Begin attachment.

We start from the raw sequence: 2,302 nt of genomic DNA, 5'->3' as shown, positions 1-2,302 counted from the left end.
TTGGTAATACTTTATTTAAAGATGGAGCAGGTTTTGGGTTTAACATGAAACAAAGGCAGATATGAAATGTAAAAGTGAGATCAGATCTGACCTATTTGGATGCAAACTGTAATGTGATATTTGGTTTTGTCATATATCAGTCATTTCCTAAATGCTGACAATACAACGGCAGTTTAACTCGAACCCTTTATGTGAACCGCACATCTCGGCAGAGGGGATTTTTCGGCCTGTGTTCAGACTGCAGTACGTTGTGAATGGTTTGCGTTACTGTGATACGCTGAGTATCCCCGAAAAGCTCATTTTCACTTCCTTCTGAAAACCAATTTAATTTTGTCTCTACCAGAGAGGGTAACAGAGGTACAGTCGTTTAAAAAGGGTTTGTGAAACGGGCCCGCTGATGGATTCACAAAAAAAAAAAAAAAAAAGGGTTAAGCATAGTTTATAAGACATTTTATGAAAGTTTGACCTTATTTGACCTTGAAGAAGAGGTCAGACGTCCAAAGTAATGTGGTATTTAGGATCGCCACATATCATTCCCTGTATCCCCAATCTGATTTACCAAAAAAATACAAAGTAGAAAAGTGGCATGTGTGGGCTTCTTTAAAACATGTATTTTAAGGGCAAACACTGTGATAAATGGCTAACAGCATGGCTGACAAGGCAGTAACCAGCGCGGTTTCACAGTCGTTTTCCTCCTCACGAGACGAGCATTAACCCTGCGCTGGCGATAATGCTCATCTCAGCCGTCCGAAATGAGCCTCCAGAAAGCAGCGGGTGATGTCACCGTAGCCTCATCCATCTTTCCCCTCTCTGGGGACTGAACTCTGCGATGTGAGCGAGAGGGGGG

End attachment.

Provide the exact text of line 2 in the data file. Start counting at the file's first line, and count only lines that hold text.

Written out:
TTGGTAATACTTTATTTAAAGATGGAGCAGGTTTTGGGTTTAACATGAAACAAAGGCAGATATGAAATGTAAAAGTGAGATCAGATCTGACCTATTTGGATGCAAACTGTAATGTGATATTTGGTTTTGTCATATATCAGTCATTTCCTAAATGCTGACAATACAACGGCAGTTTAACTCGAACCCTTTATGTGAACCGCACATCTCGGCAGAGGGGATTTTTCGGCCTGTGTTCAGACTGCAGTACGTTGTGAATGGTTTGCGTTACTGTGATACGCTGAGTATCCCCGAAAAGCTCATTTTCACTTCCTTCTGAAAACCAATTTAATTTTGTCTCTACCAGAGAGGGTAACAGAGGTACAGTCGTTTAAAAAGGGTTTGTGAAACGGGCCCGCTGATGGATTCACAAAAAAAAAAAAAAAAAAGGGTTAAGCATAGTTTATAAGACATTTTATGAAAGTTTGACCTTATTTGACCTTGAAGAAGAGGTCAGACGTCCAAAGTAATGTGGTATTTAGGATCGCCACATATCATTCCCTGTATCCCCAATCTGATTTACCAAAAAAATACAAAGTAGAAAAGTGGCATGTGTGGGCTTCTTTAAAACATGTATTTTAAGGGCAAACACTGTGATAAATGGCTAACAGCATGGCTGACAAGGCAGTAACCAGCGCGGTTTCACAGTCGTTTTCCTCCTCACGAGACGAGCATTAACCCTGCGCTGGCGATAATGCTCATCTCAGCCGTCCGAAATGAGCCTCCAGAAAGCAGCGGGTGATGTCACCGTAGCCTCATCCATCTTTCCCCTCTCTGGGGACTGAACTCTGCGATGTGAGCGAGAGGGGGG